• @Teddy HashMap is Java specific, I don't know the exact behaviour. But the question overall is not Java specific. But you are right, certain implementations can differ and already have a built-in next level check.
    – tanascius
    Nov 8, 2017 at 15:55
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Basically, a HashMap allows you to store items with identifiers. They are stored in a table format with the identifier being hashed using a hashing algorithm.

Typically they are more efficient to retrieve items than search trees etc.

You may find this helpful: http://www.relisoft.com/book/lang/pointer/8hash.html

Hope it helps,

Chris

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Hashing (in the noncryptographic sense) is a blanket term for taking an input and then producing an output to identify it with. A trivial example of a hash is adding the sum of the letters of a string, i.e:

f(abc) = 6

Note that this trivial hash scheme would create a collision between the strings abc, bca, ae, etc. An effective hash scheme would produce different values for each string, naturally.

Hashmaps and hashtables are datastructures (like arrays and lists), that use hashing to store data. In a hashtable, a hash is produced (either from a provided key, or from the object itself) that determines where in the table the object is stored. This means that as long as the user of the hashtable is aware of the key, retrieving the object is extremely fast.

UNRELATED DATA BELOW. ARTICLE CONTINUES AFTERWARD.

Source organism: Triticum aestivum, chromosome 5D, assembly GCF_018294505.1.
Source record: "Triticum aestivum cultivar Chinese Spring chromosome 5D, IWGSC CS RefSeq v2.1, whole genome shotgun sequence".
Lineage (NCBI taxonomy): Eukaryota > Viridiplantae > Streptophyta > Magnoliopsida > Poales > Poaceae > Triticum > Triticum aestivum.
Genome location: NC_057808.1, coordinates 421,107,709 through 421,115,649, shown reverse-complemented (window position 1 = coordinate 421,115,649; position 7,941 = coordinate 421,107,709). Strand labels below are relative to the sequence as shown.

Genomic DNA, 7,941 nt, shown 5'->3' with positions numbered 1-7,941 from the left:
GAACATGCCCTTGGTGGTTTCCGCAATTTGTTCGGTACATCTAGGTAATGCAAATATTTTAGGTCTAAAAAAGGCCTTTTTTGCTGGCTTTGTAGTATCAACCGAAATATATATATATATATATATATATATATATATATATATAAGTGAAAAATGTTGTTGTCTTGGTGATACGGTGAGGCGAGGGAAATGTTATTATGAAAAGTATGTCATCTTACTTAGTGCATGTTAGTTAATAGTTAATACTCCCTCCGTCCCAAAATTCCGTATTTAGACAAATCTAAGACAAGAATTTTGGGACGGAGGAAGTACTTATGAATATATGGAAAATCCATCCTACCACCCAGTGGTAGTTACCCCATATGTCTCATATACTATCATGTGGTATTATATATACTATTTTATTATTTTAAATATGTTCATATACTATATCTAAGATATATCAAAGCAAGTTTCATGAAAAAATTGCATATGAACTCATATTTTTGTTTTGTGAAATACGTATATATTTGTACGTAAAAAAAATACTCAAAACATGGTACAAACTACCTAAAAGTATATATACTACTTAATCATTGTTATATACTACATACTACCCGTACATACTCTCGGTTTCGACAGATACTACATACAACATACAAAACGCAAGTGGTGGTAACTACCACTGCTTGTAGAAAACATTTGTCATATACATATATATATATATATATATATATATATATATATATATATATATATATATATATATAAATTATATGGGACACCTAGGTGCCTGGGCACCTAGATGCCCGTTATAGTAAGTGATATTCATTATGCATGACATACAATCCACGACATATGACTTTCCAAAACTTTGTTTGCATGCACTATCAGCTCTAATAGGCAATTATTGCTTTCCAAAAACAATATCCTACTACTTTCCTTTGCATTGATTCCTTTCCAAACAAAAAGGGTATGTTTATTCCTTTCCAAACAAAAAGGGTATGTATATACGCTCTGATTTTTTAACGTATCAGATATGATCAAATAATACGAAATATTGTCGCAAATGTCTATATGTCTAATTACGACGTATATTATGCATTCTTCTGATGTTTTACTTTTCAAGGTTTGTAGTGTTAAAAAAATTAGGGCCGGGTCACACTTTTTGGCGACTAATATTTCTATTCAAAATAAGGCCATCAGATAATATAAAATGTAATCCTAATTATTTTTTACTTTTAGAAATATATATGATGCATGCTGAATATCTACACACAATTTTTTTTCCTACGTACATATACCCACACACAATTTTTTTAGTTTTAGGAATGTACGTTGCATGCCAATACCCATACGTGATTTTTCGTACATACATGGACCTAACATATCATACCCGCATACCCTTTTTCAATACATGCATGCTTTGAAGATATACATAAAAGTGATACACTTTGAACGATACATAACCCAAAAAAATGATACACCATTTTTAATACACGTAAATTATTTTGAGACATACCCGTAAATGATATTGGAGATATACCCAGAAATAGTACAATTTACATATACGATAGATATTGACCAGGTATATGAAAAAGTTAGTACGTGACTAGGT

In a list, in comparison, you would need to in some way search through the list in order to find your sought object. This also represents the backside of hashtables, which is that it is very complicated to find an object in it without knowing the key, because where the object is stored in the table has no relevance to its value nor when it was inputed.

Hashmaps are similar to hashtables, but only one example of each object is stored in it (hence no key needs to be provided, the object itself is the key).

This is of course a very simple explanation, so I suggest you read in depth from this point on. I hope I didn't make any silly mistakes. =)

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Hashmap is used for storing data in key value pairs. We can use a hashmap for storing objects in a application and use it further in the same application for storing, updating, deleting values. Hashmap key and values are stored in a bucket to a specific entry, this entry location is determined using Hashcode function. This hashcode function determines the hash where the value is stored. The detailed explanantion of how hashmap works is described in this video: https://youtu.be/iqYC1odZSNo

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Hash maps saves a lot of time as compared to other search criteria. We have a hash key that corresponds to a hash code which further helps to find its index value. In terms of implementation, hash maps takes a string converts it into an integer and remaps it to convert it into an index of an array which helps to find the required value.

To go in detail we can look for handling collisions in hash maps. Like instead of using array we can go with the linked list.

There is a short video available to understand it. Available here : Implementation example --> https://www.youtube.com/watch?v=shs0KM3wKv8

Sample: int hashCode(String s) { logic }